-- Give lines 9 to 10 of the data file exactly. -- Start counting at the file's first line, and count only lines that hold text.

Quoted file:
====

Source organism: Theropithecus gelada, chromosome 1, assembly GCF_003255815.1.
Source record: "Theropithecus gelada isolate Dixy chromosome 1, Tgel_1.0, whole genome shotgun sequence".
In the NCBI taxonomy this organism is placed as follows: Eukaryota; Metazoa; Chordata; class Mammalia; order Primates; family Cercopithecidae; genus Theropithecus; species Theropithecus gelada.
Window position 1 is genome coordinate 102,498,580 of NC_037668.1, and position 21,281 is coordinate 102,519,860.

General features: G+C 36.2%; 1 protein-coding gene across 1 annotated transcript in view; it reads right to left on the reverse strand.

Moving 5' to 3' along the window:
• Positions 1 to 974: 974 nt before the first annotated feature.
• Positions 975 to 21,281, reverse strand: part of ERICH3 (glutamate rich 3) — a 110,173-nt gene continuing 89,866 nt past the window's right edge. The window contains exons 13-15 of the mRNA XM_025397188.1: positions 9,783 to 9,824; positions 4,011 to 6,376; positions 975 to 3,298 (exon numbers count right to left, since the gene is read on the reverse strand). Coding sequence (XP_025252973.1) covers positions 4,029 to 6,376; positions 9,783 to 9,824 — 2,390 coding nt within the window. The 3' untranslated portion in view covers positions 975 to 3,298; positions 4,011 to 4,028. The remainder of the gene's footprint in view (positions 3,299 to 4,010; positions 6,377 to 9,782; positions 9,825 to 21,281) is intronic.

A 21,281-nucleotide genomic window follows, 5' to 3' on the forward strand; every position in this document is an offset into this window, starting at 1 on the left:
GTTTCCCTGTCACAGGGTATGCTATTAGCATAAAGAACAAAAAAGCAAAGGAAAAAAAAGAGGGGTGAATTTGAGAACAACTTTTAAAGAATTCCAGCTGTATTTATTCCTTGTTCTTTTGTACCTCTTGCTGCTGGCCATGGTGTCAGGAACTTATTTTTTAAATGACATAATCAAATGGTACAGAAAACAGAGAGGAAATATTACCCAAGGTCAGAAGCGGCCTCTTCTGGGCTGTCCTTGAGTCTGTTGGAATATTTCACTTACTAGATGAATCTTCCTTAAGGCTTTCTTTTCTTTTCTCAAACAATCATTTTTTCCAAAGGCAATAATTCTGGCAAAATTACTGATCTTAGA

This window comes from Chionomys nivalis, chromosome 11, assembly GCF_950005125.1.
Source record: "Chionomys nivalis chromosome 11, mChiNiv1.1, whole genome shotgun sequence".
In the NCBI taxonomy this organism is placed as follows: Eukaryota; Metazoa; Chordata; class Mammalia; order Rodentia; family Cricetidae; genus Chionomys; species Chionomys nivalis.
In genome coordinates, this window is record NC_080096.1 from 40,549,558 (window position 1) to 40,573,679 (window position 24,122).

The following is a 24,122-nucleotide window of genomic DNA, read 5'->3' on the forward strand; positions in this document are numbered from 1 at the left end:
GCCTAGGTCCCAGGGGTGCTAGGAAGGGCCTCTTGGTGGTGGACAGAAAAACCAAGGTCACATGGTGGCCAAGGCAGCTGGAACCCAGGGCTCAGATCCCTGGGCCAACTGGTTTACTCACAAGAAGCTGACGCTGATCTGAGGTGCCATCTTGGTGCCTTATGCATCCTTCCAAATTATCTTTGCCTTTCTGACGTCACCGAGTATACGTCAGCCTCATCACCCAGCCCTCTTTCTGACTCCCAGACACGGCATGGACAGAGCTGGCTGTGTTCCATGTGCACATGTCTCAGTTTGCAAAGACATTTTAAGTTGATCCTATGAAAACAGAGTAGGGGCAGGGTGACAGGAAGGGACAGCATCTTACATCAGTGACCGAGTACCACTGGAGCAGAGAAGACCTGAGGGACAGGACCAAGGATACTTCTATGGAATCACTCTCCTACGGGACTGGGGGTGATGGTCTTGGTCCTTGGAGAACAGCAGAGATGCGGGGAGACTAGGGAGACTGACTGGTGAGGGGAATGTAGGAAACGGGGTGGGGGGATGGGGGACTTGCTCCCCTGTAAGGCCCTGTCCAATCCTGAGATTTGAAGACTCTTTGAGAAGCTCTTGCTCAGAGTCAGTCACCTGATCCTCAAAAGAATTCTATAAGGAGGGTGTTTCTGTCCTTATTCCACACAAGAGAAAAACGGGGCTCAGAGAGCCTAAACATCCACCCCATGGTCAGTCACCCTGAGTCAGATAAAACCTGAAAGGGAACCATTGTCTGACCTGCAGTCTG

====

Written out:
A 21,281-nucleotide genomic window follows, 5' to 3' on the forward strand; every position in this document is an offset into this window, starting at 1 on the left:
GTTTCCCTGTCACAGGGTATGCTATTAGCATAAAGAACAAAAAAGCAAAGGAAAAAAAAGAGGGGTGAATTTGAGAACAACTTTTAAAGAATTCCAGCTGTATTTATTCCTTGTTCTTTTGTACCTCTTGCTGCTGGCCATGGTGTCAGGAACTTATTTTTTAAATGACATAATCAAATGGTACAGAAAACAGAGAGGAAATATTACCCAAGGTCAGAAGCGGCCTCTTCTGGGCTGTCCTTGAGTCTGTTGGAATATTTCACTTACTAGATGAATCTTCCTTAAGGCTTTCTTTTCTTTTCTCAAACAATCATTTTTTCCAAAGGCAATAATTCTGGCAAAATTACTGATCTTAGA